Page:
Developing a good strategy for managing conflict is critical to our wellbeing. It is inevitable that we will face challenging situations, circumstances and people in life. Staying sane in the conflict zone are skills we can learn.
No one grows up knowing how to manage conflict in every situation. Sometimes we are faced with conflicts that are extremely overwhelming for us. We might feel distressed, out of control, and say things we regret. However, it is important to prepare ourselves in advance for these moments by following the 6 steps below.
STEP 1: Don’t get triggered. Don’t get hooked. It is easy for us to get triggered or hooked by unexpected conflict or drama. It is critical to push back on this negativity by saying to ourselves, “I will NOT allow myself to get triggered.” “I will NOT allow myself to get pulled into this drama.” Saying these two statements to ourselves, over and over, is the first step to staying sane in the conflict zone.
STEP 2: Don’t take things personally. “It is not about you! It is not about you! Really, it is not about you!!!!” When you are faced with a strong emotional reaction by another person, it is rarely about you. His or her negative energy is usually due to something that happened in the past and has nothing to do with you. When clients come to my office, I show them how the other person’s strong response originated from the past. Taking this to heart helps my clients calm down and stay sane in the conflict zone.
STEP 3: Time yourself out. Sometimes we need a time out when we enter the conflict zone. Generally, I coach my clients to say, “Could you please excuse me, I need to use the restroom,” whenever they feel the slightest negative energy arise in them. In the restroom, my clients are coached to do a “hand washing meditation.” A time out is critical to prevent the negative energy from taking hold of them. It is important to come up with a couple of good phrases for different situations to help escape the conflict. By giving yourself a time out, you give yourself and the other person space to stay sane.
STEP 4: Breathe. Taking a deep breath and consciously breathing is critical to staying sane in the conflict zone. You might do a breathing meditation in the restroom during your time out. Breath in and out with conscious awareness and try to calm your body and still your mind. Sometimes you only need to take three conscious breaths to calm yourself. When my clients share stories with me about their time in the conflict zone, I will begin breathing loudly. Partly to make my clients laugh, but also to help them realize they are not taking deep breathes in the conflict zone.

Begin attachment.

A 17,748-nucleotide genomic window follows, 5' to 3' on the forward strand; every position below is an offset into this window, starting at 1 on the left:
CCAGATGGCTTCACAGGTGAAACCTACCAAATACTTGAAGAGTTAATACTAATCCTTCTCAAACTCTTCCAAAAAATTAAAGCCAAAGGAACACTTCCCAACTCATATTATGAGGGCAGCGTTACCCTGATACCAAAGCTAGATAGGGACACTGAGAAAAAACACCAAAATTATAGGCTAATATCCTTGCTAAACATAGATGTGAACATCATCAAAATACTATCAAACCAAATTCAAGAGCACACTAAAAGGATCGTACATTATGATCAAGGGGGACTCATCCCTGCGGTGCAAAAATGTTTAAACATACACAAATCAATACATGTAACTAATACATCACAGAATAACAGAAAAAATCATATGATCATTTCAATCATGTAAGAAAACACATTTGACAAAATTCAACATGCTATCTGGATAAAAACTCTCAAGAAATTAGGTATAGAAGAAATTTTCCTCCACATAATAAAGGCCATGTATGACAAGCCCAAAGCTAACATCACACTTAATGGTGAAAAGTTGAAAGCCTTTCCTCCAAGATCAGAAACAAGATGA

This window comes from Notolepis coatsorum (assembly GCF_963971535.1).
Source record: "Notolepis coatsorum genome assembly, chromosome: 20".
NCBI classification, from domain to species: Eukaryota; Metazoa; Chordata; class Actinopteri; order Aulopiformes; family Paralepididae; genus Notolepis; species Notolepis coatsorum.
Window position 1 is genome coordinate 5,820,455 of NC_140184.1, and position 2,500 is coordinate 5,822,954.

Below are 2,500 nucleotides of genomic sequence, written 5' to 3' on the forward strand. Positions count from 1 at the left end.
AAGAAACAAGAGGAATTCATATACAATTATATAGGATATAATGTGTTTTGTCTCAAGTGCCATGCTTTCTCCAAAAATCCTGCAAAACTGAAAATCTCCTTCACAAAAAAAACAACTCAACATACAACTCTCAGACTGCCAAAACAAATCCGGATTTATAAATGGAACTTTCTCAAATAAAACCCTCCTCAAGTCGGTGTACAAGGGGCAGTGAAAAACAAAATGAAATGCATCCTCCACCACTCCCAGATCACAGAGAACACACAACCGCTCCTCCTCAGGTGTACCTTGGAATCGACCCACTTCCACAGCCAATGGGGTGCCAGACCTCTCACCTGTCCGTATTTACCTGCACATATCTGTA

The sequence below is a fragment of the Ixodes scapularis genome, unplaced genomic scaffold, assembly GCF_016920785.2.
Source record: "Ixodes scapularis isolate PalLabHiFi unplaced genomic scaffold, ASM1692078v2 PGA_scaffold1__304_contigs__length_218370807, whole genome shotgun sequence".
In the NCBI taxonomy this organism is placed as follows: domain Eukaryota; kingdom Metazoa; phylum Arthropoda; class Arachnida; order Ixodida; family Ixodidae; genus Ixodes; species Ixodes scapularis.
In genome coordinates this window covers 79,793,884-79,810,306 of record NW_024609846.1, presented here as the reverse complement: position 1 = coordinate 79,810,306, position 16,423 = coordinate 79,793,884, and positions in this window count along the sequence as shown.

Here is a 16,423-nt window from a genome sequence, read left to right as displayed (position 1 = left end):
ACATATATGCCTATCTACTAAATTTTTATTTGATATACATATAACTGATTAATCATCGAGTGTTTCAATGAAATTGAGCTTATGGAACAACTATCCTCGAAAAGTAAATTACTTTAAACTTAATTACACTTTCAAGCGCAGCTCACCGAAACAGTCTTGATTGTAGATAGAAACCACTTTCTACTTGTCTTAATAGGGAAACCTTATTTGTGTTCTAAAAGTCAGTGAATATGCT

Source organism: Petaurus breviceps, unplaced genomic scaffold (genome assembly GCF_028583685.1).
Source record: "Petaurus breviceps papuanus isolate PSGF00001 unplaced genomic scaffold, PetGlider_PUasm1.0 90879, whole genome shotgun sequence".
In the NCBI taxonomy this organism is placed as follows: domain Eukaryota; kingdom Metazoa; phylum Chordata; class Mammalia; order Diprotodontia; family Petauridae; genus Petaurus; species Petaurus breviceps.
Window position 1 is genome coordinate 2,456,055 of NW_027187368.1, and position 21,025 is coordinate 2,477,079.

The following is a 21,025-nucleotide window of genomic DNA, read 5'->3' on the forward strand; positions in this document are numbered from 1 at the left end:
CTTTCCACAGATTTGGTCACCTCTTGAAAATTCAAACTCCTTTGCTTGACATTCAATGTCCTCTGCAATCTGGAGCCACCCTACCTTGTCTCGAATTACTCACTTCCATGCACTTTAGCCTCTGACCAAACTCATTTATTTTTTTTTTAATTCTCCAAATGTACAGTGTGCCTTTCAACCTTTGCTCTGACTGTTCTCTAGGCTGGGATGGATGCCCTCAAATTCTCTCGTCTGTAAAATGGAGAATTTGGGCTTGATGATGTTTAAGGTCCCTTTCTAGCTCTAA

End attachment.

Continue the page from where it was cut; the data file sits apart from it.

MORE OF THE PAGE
STEP 5: Talk through your feelings. After you have escaped the conflict zone, it definitely helps to talk through your feelings with a trusted person. If you cannot talk to anyone then write out your thoughts and feelings in a journal to share later. Make sure you are not venting and complaining because this type of communication will only agitate you. When you tell or write the story, focus on the objective facts versus your judgments. Focusing on the facts, always gives you a great deal of power to manage your emotions and develop an effective response. If you focus on your judgments, you will be filled with anger and resentment, which will poison you and lead to ineffective action.
STEP 6: Keep your sense of humor about the conflict. When people enter the conflict zone, they tend to do and say absurd things. A person’s unregulated behavior and responses may seem outlandish. So much so that it might even seem funny. At first, no one laughs after an experience in the conflict zone but after you think about it or tell the story, you might find yourself laughing. Finding humor in the conflict, can lighten your mood and prevent you from taking the conflict to heart. This allows you to stay sane and empathize with the person who started the conflict.
Final Thoughts: The conflict zone can be a very challenging place. But if we prepare ourselves in advance by remembering these six steps, we can stay sane and handle conflicts more effectively.
Contact Me: If you have difficulty managing conflict, please feel free to reach out to me for an appointment.
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